Senator Bernie Sanders called out a group of the top US CEOs Thursday in a new report revealing top corporate tax dodgers in the US and urged those dodgers to 'look in the mirror' for the causes of America's ballooning deficit. The report followed a joint statement issued Thursday morning by the top 80 US CEOs, pleading to Congress for a deficit reduction plan that would include cuts to Social Security, Medicare, and Medicaid, and a decrease in taxes "for the top 2%."
The report Top Corporate Tax Dodgers (pdf) outlines individual CEO income and tax information, exploring the vast amounts of tax avoidance from the members of the group who today urged congress to avoid the 'fiscal cliff' budget, through their telling new plan.
Sanders reveals how many of the CEOs who issued the statement have evaded at least $34.5 billion in taxes through more than 600 subsidiaries in the Cayman Islands and other offshore tax havens since 2008. Roughly a dozen of their companies did not pay federal income taxes at all in recent years and some received an additional $6.4 billion in tax refunds from the IRS since 2008. Many of the companies were among those who received the $2.5 trillion from the Federal Reserve following the banking industry induced financial crisis.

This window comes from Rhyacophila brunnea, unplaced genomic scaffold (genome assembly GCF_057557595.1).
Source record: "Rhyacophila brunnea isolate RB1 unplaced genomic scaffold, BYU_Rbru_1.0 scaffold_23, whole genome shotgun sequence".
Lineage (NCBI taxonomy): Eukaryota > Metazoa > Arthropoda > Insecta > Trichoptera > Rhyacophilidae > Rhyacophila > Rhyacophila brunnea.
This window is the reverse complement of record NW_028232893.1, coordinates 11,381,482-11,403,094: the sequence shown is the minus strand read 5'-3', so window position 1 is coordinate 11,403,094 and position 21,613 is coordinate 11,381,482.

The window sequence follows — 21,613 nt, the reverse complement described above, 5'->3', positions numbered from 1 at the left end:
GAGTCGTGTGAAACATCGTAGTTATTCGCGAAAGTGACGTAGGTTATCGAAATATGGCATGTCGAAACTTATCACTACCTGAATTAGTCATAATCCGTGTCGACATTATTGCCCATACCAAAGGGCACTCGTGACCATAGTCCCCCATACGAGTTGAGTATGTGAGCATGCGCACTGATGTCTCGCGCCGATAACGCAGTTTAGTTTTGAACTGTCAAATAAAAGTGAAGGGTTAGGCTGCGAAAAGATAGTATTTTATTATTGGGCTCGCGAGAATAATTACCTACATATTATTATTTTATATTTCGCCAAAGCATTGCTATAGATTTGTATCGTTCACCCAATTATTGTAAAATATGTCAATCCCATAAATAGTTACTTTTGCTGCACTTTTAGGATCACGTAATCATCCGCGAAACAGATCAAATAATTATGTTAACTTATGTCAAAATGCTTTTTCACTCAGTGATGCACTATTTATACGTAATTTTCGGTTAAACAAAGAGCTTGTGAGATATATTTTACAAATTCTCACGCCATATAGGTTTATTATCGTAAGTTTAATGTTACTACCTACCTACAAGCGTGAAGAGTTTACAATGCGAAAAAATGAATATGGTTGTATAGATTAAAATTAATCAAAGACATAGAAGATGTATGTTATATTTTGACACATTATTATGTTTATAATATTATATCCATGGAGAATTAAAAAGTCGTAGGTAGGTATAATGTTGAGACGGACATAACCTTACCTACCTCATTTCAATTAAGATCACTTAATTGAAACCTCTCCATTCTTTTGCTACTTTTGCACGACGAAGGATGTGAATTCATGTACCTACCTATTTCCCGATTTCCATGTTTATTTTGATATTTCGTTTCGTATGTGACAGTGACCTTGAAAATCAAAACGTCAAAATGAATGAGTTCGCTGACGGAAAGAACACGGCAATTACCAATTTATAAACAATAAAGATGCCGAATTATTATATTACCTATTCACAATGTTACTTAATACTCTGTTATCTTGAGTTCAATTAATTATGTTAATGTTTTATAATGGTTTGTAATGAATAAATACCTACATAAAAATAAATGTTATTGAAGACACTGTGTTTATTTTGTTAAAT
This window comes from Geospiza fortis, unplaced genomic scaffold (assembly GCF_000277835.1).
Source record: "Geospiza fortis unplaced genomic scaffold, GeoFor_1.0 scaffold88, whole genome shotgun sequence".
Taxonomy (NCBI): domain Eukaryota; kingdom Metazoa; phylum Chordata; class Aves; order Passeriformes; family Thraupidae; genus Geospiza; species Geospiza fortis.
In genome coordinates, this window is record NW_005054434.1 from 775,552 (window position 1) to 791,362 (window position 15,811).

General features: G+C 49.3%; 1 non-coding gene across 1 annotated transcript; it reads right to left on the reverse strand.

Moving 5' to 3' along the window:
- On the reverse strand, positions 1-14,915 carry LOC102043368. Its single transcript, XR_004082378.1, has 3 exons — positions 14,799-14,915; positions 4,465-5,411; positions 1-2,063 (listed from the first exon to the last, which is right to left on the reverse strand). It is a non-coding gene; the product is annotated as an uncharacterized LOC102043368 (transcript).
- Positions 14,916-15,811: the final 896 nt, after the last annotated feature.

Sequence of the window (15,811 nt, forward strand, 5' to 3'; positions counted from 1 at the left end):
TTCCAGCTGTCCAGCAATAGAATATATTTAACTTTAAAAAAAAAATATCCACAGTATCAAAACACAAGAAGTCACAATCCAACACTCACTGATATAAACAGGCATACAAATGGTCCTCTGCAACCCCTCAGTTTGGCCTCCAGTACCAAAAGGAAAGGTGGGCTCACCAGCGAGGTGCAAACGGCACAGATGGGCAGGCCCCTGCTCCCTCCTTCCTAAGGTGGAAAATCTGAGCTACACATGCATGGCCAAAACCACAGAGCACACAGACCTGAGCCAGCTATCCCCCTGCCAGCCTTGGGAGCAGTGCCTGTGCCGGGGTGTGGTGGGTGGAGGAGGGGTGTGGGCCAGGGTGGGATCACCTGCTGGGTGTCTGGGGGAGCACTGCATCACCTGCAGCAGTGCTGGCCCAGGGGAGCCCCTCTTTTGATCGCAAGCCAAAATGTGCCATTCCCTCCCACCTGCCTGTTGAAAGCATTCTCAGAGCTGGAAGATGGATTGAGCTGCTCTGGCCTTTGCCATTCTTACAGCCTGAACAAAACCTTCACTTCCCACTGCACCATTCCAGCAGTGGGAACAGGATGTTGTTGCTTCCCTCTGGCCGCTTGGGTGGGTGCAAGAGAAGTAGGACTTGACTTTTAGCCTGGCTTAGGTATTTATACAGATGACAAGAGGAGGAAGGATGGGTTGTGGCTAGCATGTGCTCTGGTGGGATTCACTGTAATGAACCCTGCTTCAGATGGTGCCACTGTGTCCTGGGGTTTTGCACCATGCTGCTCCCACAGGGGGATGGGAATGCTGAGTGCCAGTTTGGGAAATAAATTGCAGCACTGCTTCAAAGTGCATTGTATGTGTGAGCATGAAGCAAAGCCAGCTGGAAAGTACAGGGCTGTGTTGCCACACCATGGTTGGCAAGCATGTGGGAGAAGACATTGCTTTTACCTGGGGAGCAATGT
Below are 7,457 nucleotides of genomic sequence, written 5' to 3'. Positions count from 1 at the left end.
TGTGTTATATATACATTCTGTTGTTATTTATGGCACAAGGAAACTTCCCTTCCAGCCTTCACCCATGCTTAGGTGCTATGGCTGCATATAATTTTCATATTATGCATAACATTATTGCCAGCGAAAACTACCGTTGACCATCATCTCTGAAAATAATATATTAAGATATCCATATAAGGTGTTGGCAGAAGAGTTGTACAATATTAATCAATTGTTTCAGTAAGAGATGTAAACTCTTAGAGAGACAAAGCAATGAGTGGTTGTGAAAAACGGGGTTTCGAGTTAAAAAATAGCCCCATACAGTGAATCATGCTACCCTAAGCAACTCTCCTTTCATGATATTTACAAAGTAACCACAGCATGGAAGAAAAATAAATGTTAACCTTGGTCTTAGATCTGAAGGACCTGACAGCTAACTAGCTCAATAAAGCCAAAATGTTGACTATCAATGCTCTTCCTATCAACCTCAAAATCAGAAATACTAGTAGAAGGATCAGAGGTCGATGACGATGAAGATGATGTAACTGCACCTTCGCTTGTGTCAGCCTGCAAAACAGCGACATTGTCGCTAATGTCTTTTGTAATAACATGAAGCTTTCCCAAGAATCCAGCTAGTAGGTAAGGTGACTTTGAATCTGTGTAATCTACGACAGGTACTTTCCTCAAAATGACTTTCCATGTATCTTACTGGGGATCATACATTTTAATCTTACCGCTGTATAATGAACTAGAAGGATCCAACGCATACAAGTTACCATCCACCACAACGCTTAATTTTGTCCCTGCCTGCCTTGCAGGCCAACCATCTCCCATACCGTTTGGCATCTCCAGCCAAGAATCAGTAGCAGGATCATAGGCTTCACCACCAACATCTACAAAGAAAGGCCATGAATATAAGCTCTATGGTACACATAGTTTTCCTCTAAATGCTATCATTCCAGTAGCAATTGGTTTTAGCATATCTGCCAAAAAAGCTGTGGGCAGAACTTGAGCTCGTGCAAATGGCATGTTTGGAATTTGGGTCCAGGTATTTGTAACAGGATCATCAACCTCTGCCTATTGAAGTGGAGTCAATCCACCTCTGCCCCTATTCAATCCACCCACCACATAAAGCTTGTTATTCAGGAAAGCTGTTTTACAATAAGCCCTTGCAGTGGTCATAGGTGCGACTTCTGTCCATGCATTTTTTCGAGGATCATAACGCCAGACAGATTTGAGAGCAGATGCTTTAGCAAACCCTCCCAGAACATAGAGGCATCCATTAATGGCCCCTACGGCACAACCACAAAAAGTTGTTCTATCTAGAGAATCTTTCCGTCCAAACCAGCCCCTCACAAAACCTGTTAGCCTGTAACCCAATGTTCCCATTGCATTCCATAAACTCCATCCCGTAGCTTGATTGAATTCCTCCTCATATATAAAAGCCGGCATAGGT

In addition, many of those companies are responsible for vast amounts of unemployment, due to the practice of employment outsourcing to foreign countries.
All of these actions, Sanders argues, are direct causes of the American deficit. The hypocrisy in the CEOs' "lecture to the American people" is stifling.
Sanders elaborated today:
There really is no shame. The Wall Street leaders whose recklessness and illegal behavior caused this terrible recession are now lecturing the American people on the need for courage to deal with the nation’s finances and deficit crisis. Before telling us why we should cut Social Security, Medicare and other vitally important programs, these CEOs might want to take a hard look at their responsibility for causing the deficit and this terrible recession.
Our Wall Street friends might also want to show some courage of their own by suggesting that the wealthiest people in this country, like them, start paying their fair share of taxes. They might work to end the outrageous corporate loopholes, tax havens and outsourcing provisions that their lobbyists have littered throughout the tax code – contributing greatly to our deficit.